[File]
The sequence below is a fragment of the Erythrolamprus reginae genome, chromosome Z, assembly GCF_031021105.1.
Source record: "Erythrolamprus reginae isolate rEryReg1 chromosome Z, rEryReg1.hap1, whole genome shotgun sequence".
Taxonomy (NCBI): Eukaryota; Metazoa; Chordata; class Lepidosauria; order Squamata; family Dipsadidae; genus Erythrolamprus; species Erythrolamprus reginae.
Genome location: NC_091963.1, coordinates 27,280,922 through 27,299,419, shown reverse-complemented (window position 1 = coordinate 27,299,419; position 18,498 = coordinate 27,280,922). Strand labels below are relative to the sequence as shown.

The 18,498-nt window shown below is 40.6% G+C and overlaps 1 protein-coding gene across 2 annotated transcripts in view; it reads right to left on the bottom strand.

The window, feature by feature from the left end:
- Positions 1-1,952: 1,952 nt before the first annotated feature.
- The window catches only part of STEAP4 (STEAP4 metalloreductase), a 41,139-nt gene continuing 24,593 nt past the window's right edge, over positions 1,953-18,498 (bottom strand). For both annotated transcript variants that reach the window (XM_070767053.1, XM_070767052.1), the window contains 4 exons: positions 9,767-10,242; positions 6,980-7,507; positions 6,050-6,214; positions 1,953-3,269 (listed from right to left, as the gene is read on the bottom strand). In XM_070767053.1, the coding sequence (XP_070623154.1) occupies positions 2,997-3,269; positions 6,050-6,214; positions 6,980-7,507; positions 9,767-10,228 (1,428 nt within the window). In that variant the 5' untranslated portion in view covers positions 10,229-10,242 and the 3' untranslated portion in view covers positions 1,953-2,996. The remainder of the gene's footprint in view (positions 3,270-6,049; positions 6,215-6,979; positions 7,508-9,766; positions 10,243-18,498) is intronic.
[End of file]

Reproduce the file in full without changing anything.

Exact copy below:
The sequence below is a fragment of the Erythrolamprus reginae genome, chromosome Z, assembly GCF_031021105.1.
Source record: "Erythrolamprus reginae isolate rEryReg1 chromosome Z, rEryReg1.hap1, whole genome shotgun sequence".
Taxonomy (NCBI): Eukaryota; Metazoa; Chordata; class Lepidosauria; order Squamata; family Dipsadidae; genus Erythrolamprus; species Erythrolamprus reginae.
Genome location: NC_091963.1, coordinates 27,280,922 through 27,299,419, shown reverse-complemented (window position 1 = coordinate 27,299,419; position 18,498 = coordinate 27,280,922). Strand labels below are relative to the sequence as shown.

The 18,498-nt window shown below is 40.6% G+C and overlaps 1 protein-coding gene across 2 annotated transcripts in view; it reads right to left on the bottom strand.

The window, feature by feature from the left end:
- Positions 1-1,952: 1,952 nt before the first annotated feature.
- The window catches only part of STEAP4 (STEAP4 metalloreductase), a 41,139-nt gene continuing 24,593 nt past the window's right edge, over positions 1,953-18,498 (bottom strand). For both annotated transcript variants that reach the window (XM_070767053.1, XM_070767052.1), the window contains 4 exons: positions 9,767-10,242; positions 6,980-7,507; positions 6,050-6,214; positions 1,953-3,269 (listed from right to left, as the gene is read on the bottom strand). In XM_070767053.1, the coding sequence (XP_070623154.1) occupies positions 2,997-3,269; positions 6,050-6,214; positions 6,980-7,507; positions 9,767-10,228 (1,428 nt within the window). In that variant the 5' untranslated portion in view covers positions 10,229-10,242 and the 3' untranslated portion in view covers positions 1,953-2,996. The remainder of the gene's footprint in view (positions 3,270-6,049; positions 6,215-6,979; positions 7,508-9,766; positions 10,243-18,498) is intronic.